Easing traffic congestion, one of ICT’s biggest challenges

The Seeds for the Future students visited the big and busy capital of Beijing on one of their excursions.
28 July 2017

Computer engineering undergraduate Xavier Ripoll, from Barcelona, believes that greater connectivity worldwide will bring huge changes in society.

One of the main reasons I chose Computer Engineering as my major was to help the world become more connected. When visiting Huawei’s headquarters, on the Seeds for the Future study visit, I encountered people and technologies that will surely lead to great global transformations in this direction.

I didn’t have much knowledge about telecommunications when I came on this trip, and I was somewhat nervous that I would be behind others in the training. But it soon became clear that the training was more oriented to familiarising ourselves with specific products, which gave me valuable insight into the kind of improvements that could also be made to Spain’s communications infrastructure.

Barcelona traffic a big problem

I live in Barcelona, Spain, which is one of Europe’s pioneer smart cities. A handful of conferences are held there every year regarding this subject and I have had the chance to work with open data concerning the city.

Nonetheless, Barcelona still has a long way to go if it is to become a fully connected city. One of the main problems is traffic, which can get very dense in the rush hours in the morning and especially the afternoon, because of the people from nearby towns who come to work in Barcelona.

To alleviate the problem, some lanes in the city change driving direction at certain times of the day. Adding real-time sensors on the road, working in conjunction with big data algorithms, would enable these directional changes to be made more frequently during the day.

Cameras connected to screens in the road already warn users of specific congested areas. But, again, we could use more alerts to predict which zones are going to become the most congested before they do.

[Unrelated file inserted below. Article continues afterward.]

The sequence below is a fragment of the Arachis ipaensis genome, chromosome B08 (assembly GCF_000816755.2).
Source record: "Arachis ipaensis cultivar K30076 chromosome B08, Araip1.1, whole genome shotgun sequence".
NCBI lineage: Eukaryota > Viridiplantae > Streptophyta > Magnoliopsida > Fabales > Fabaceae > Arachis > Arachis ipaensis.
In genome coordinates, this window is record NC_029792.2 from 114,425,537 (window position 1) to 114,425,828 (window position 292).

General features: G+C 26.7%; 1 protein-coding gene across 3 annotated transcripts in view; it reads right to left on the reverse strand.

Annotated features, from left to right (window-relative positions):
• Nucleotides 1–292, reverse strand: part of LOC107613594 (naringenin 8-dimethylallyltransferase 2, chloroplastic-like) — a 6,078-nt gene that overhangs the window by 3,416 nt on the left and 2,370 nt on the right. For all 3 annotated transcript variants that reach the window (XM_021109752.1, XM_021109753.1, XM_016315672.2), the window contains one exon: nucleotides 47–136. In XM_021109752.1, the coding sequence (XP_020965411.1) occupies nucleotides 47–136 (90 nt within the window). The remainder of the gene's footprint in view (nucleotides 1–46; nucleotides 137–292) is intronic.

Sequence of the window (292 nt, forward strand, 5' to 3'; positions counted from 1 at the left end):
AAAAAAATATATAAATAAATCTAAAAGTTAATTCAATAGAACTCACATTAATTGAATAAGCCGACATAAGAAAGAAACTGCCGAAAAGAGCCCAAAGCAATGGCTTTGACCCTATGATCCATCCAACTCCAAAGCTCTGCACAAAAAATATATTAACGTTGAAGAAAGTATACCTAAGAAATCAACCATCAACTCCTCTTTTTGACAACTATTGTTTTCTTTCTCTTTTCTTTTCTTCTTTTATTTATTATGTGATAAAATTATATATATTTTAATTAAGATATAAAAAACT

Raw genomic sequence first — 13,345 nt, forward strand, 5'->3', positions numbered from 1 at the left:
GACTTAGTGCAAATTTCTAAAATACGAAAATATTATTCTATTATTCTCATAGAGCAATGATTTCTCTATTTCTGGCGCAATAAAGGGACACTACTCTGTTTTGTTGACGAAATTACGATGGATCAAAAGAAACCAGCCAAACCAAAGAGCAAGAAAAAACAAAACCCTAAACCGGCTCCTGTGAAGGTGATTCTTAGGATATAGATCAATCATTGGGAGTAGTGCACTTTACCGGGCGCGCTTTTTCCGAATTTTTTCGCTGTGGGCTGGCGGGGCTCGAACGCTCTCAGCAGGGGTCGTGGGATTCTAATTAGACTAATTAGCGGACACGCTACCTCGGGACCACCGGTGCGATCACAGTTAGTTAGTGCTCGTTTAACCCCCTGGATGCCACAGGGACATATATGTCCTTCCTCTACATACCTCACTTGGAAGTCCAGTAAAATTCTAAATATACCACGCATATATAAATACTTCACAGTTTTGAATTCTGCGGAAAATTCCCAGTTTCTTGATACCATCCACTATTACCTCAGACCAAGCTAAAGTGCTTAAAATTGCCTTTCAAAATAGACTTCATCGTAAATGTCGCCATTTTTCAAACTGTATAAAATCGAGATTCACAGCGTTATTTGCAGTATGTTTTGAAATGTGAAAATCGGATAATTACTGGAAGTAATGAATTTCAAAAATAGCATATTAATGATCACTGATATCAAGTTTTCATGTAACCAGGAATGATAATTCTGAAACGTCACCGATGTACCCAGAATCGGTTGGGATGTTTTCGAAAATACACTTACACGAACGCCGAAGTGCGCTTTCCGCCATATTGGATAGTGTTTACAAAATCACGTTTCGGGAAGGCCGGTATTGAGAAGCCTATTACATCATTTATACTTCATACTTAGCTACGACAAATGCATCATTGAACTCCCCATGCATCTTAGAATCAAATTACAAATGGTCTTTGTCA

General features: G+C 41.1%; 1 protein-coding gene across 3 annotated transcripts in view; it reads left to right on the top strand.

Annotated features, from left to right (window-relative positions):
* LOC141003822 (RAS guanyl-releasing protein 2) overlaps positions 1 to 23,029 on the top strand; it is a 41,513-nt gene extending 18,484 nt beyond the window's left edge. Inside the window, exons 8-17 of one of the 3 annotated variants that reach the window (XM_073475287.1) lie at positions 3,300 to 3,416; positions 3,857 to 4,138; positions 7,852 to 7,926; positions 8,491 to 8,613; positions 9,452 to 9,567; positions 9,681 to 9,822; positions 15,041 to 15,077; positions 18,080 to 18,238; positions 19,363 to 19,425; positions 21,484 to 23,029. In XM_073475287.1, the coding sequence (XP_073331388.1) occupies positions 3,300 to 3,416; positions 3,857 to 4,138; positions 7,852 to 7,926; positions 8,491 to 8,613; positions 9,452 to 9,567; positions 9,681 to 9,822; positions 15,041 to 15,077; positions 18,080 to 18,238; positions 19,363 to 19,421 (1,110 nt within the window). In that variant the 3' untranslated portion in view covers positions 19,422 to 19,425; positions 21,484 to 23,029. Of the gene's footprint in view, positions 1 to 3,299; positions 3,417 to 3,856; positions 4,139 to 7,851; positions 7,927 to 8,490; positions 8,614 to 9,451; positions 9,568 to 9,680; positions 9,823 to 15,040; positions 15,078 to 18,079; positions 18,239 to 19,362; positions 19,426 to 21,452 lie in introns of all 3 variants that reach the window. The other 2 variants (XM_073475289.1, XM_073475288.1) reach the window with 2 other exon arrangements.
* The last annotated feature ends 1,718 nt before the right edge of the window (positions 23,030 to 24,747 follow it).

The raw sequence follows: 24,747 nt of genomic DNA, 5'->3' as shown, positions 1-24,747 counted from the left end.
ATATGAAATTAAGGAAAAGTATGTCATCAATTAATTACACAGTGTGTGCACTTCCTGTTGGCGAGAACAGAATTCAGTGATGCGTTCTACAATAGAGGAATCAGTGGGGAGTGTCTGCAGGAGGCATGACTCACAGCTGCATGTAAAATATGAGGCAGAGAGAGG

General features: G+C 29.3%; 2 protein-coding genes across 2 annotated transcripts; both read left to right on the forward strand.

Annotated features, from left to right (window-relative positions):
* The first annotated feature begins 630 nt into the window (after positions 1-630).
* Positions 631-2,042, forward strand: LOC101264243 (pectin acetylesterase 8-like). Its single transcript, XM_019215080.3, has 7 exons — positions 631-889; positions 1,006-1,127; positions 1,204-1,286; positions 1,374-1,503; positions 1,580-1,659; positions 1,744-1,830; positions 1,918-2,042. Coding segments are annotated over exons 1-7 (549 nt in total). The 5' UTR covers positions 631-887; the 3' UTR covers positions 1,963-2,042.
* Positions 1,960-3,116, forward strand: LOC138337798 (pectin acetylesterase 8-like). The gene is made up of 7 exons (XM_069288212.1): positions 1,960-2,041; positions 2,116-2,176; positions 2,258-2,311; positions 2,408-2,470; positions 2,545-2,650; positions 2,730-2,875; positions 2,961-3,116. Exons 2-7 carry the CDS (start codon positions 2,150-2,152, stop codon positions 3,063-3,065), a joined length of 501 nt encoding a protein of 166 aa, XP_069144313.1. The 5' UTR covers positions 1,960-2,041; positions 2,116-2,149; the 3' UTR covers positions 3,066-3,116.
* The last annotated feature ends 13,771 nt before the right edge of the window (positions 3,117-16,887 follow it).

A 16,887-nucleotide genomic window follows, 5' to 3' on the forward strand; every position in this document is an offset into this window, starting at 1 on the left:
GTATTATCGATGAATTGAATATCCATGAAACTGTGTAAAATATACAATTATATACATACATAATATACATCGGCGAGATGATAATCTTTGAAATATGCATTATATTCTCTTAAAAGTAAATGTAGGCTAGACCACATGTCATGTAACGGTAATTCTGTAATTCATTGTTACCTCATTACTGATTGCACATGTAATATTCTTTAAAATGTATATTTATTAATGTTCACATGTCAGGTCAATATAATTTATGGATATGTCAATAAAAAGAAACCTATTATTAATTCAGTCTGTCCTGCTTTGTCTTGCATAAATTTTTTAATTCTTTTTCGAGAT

Easing metro and bus congestion

We could also apply many new technologies to ease congestion on the metro and bus networks. Real-time sensors could count the people waiting at each stop and, as a function of that, send more or fewer buses, and of different sizes, on each route. The same applies to underground trains, some of which are already fully automated and could really benefit from the application of usage data for each line at specific times.

Barcelona, like many other cities in Europe, has a cheap public service of bicycles for rent. Users can take the bike from a station by swiping their card and then park them in any other. But China already widely uses more convenient methods, which do not even require the rider to park the bike at specific locations. I really believe these technologies would substantially improve the usefulness of such a service in my city.

More openness increases knowledge

Finally, openness is a very important issue with new communication technologies like the Internet of Things. Barcelona City Council has already declared the city to be open and has launched many transparency initiatives aimed at citizens. The implementation of more techniques to gather information will benefit: individuals, who can get to explore and know their own city better; companies, for building better and more optimal solutions and applications with more reliable information; as well as education and research institutions.

Metropolitan areas such as Barcelona still have a lot of work to do when it comes to implementing data capturing technologies, but we are on the right track.

Xavier Ripoll Echeveste (20 years old) studies Computer Science Engineering at the University of Barcelona.